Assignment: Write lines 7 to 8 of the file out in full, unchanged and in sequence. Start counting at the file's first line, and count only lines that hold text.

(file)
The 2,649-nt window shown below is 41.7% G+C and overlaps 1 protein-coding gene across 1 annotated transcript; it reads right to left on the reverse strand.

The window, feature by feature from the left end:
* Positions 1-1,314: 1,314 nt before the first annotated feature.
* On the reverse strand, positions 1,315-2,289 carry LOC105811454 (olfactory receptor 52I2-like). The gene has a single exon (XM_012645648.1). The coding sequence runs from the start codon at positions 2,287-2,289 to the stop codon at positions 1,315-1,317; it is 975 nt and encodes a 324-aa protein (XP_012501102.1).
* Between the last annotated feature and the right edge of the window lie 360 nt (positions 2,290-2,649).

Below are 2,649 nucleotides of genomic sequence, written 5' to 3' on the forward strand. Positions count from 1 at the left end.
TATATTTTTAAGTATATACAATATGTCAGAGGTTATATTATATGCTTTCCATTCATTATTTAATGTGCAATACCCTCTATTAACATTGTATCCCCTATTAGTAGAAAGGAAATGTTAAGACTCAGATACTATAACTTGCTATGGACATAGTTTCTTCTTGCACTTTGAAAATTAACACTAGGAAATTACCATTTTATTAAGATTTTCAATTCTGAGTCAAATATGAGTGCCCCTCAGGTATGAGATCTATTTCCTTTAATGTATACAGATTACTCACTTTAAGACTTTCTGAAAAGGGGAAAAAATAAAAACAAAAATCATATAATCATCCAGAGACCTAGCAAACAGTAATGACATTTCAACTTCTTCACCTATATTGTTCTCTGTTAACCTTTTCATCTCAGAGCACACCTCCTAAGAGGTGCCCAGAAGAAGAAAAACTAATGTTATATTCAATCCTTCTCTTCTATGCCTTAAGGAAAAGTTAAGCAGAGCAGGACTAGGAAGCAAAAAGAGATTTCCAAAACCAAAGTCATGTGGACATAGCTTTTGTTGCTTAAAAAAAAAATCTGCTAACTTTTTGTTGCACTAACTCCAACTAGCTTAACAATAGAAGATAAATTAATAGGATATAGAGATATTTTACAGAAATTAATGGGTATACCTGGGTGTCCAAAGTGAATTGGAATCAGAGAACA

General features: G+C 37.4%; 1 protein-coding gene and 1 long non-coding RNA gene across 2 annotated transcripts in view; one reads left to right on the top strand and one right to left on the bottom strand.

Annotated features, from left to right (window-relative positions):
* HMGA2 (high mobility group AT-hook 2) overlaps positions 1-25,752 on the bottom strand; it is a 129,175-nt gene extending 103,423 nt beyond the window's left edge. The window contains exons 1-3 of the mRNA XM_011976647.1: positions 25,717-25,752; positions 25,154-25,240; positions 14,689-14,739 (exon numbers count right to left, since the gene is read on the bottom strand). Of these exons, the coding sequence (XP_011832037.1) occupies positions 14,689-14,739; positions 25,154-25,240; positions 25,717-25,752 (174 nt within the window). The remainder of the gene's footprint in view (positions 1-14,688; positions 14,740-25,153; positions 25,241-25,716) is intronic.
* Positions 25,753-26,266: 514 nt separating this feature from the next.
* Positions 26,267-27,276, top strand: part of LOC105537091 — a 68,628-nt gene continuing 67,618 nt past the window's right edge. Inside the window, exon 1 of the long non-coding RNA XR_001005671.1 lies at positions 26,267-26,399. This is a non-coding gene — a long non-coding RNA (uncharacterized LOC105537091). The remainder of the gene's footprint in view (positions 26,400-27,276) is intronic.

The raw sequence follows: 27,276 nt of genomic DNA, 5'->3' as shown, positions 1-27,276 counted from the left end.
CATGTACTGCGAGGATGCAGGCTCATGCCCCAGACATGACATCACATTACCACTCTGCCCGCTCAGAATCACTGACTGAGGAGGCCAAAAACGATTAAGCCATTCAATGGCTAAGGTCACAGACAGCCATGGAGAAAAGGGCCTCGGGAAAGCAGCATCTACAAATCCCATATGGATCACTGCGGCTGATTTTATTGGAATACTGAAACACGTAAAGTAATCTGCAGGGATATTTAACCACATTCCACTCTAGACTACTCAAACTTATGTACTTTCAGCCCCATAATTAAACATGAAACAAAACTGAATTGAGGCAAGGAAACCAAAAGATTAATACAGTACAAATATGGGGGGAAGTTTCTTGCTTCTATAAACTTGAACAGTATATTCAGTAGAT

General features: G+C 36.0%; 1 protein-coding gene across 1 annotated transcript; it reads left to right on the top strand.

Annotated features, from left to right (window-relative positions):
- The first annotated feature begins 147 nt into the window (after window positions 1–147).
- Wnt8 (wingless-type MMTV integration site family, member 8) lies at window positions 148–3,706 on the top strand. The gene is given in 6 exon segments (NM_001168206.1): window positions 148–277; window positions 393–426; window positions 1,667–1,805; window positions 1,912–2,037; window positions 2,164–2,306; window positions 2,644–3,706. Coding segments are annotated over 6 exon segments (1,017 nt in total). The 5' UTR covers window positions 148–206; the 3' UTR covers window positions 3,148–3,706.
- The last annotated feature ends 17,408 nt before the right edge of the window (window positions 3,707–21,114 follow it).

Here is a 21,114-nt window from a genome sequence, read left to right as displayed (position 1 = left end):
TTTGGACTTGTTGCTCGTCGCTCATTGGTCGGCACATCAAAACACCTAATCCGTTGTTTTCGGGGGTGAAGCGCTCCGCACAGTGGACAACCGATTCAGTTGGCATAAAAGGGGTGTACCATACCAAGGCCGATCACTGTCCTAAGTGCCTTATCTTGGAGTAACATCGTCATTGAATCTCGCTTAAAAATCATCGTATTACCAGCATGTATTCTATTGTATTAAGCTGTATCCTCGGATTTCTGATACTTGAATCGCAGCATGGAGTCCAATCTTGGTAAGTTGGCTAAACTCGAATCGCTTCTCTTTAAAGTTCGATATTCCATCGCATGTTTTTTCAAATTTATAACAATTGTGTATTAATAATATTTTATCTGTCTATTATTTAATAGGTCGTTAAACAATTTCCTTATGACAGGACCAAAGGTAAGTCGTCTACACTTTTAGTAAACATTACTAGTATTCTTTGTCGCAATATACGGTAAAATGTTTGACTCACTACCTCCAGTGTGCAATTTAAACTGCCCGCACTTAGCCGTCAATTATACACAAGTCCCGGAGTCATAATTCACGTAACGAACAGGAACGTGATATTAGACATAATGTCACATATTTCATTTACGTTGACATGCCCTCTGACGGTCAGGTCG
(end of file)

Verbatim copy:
TATATTTTTAAGTATATACAATATGTCAGAGGTTATATTATATGCTTTCCATTCATTATTTAATGTGCAATACCCTCTATTAACATTGTATCCCCTATTAGTAGAAAGGAAATGTTAAGACTCAGATACTATAACTTGCTATGGACATAGTTTCTTCTTGCACTTTGAAAATTAACACTAGGAAATTACCATTTTATTAAGATTTTCAATTCTGAGTCAAATATGAGTGCCCCTCAGGTATGAGATCTATTTCCTTTAATGTATACAGATTACTCACTTTAAGACTTTCTGAAAAGGGGAAAAAATAAAAACAAAAATCATATAATCATCCAGAGACCTAGCAAACAGTAATGACATTTCAACTTCTTCACCTATATTGTTCTCTGTTAACCTTTTCATCTCAGAGCACACCTCCTAAGAGGTGCCCAGAAGAAGAAAAACTAATGTTATATTCAATCCTTCTCTTCTATGCCTTAAGGAAAAGTTAAGCAGAGCAGGACTAGGAAGCAAAAAGAGATTTCCAAAACCAAAGTCATGTGGACATAGCTTTTGTTGCTTAAAAAAAAAATCTGCTAACTTTTTGTTGCACTAACTCCAACTAGCTTAACAATAGAAGATAAATTAATAGGATATAGAGATATTTTACAGAAATTAATGGGTATACCTGGGTGTCCAAAGTGAATTGGAATCAGAGAACA

General features: G+C 37.4%; 1 protein-coding gene and 1 long non-coding RNA gene across 2 annotated transcripts in view; one reads left to right on the top strand and one right to left on the bottom strand.